the intricate, comprehensive yet accessible way that they draw the
parallels with modern-day leadership.
Dr. Paul G. Power, Director, Hay
Group on Amazon - July 2006. Read full
| "I was sceptical about this
approach at first. But as I read further..."
The approach taken
in the beginning of the book shows the reader how someone undertakes
the process of trying to better understand themselves and their
surroundings by using Indigenous knowledge.I must confess that I was
sceptical about this approach at first. But as I read
further I began to appreciate that Sveiby is, by using the four levels
of meaning in each story as his framework, genuinely trying to
understand the story within the world views of the Nhunggabarra. In
this way, the book becomes a fascinating cross-cultural dialogue where
the Aboriginal culture is more persuasive and as highly valued as the
culture of the person attempting the interpretation. National
Indigenous Times - July 27 2006. Read full review
| "Fascinating. The unique
approach confronts the reader with the need for action."
The book is
fascinating. An original story, intertwining ancient aboriginal wisdom
with a contemporary western world framework. The unique approach
confronts the reader with the need for action by drawing on the
philosophy and stories of the Nhunggabarra people over the past 20,000
years. They call for action at the individual and institutional levels
to build a sustainable future. James Guthrie, Professor,
Sydney - May 12 2006.
| "This book is a 'signpost'."
This book is
a 'signpost'. For many of us who write and read about Aboriginal
histories and cultures, who are exposed to the various media portrayals
of Aboriginal cultures across our many nations within Australia and who
advocate (in our respective ways) for social justice for Aboriginal
peoples, the book 'Treading Lightly' teaches us. For those
who care about our communities and our Mother, the Earth, 'Treading
Lightly' teaches us.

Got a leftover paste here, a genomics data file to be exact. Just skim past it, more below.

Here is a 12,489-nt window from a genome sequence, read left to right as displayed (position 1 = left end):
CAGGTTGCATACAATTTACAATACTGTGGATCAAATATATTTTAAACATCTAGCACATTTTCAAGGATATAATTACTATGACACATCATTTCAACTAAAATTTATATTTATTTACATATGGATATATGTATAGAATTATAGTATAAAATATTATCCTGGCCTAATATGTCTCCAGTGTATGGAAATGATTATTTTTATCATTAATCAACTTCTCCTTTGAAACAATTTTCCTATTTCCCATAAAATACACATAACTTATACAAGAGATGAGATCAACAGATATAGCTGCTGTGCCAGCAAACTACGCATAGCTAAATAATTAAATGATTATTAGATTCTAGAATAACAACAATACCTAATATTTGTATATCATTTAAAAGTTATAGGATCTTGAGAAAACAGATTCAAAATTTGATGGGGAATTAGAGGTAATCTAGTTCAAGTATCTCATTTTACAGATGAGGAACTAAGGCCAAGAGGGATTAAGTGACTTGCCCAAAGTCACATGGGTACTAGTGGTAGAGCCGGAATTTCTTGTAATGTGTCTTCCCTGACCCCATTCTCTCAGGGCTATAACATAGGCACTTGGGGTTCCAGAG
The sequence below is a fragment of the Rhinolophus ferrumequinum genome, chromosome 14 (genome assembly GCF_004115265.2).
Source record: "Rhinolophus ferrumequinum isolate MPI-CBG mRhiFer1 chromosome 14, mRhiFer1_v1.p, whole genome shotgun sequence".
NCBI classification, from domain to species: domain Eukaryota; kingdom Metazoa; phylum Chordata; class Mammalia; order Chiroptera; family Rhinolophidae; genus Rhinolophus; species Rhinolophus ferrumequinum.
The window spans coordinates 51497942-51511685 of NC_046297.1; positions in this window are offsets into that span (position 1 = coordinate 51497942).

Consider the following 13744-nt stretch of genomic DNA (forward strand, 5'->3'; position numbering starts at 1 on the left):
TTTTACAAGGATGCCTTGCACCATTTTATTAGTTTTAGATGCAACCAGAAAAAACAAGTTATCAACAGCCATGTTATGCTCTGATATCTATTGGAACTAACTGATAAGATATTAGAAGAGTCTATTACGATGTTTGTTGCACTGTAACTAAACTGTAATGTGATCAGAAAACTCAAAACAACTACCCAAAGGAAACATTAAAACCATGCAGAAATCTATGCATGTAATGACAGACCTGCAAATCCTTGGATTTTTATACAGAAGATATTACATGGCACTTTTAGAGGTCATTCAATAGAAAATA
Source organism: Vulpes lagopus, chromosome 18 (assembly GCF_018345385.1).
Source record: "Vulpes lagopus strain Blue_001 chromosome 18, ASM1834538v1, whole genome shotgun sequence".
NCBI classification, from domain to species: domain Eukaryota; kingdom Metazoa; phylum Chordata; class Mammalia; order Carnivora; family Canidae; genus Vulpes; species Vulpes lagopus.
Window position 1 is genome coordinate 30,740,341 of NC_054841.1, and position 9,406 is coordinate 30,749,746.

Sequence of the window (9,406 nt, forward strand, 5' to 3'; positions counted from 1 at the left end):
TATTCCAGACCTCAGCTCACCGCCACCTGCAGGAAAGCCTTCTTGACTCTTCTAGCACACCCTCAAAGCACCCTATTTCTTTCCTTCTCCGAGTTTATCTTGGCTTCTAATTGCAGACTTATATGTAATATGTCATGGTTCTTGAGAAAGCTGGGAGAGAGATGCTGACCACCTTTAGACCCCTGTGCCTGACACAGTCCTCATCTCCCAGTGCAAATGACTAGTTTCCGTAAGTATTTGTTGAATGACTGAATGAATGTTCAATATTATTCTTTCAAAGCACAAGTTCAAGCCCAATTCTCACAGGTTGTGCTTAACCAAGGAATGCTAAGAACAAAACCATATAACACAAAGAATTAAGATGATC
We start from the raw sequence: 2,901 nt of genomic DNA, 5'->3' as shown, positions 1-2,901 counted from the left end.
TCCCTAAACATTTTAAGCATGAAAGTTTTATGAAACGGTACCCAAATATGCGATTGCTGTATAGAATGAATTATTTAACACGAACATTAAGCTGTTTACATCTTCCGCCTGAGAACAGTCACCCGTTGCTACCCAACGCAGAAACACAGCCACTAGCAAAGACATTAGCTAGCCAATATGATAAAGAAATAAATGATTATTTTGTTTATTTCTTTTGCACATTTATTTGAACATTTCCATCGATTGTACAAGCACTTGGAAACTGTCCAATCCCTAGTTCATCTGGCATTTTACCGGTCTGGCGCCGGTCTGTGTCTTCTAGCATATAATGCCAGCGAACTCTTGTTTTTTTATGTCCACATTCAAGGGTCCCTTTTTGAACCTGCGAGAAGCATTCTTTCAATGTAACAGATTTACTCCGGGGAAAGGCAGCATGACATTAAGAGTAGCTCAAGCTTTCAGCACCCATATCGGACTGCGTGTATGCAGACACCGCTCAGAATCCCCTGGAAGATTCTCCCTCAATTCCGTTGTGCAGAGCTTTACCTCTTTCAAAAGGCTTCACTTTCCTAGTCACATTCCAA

Chris Evans of the Wiradjuri
People - lecturer at
University of Technology Sydney - June 6 2006.
| "Strongly recommended to all
I read this
book while I was in Darwin attending the national English and
Literacy conference. Stories are read in many different ways depending
on the reader or listener. Critical literacy draws attention to
decoding texts in order to make meaning of them. Discovering the four
levels of meaning in Aboriginal myths in Treading Lightly is a timely
reminder that there is much more to stories than readers assume. It is
strongly recommended to all teachers, not just English teachers.
How, State Moderator, English, Elizabeth College - Sept 2006.
Read full review.
"It does provide a structured way of thinking about sustainability."
escape our 'progress' paradigm, we search for explanations which
privilege progress; thus, the biological theory of evolution becomes a
social theory, Indigenous societies are presented as 'primitive' and/or
'inferior', and our cleverness is confirmed. But Sveiby asks: just how
clever is it to destroy one's own habitat? Of what benefit is
modernity, viewed from a holistic perspective? By questioning the
assumptions that underlie our present social structures, Sveiby's book
makes a valuable contribution to this school of thought, and to the
ongoing debate regarding our future. Its strength and its shortcoming
is its simplicity, and it could be accused of presenting an
oversimplified 'Aboriginal = good, European = bad' dichotomy. I don't
believe that was Sveiby's motivation in writing the book, however, and
it does provide a structured way of thinking about sustainability,
which much of the discourse to date has lacked.
Adelaide Bookshelf -
June 4 2006. Read full review
| "A must read for all leaders in
business and government."
Aboriginal people created a sustainable society tens of thousands of
years ago. It maintained stability until European settlement. Karl-Erik
Sveiby and Tex Skuthorpe's breakthrough book ‚€œTreading Lightly‚€ is
a must read for all leaders in business and government. The
Nhunggabarra developed a cutting edge knowledge management system that
integrated sustainability into the core of their societies
organisation. By following their recipe modern day leaders can
simultaneously unlock innovative potential and embed sustainability."
Stephen Gale, Sustainable Projects
Leader, The Hatch Group - June 10,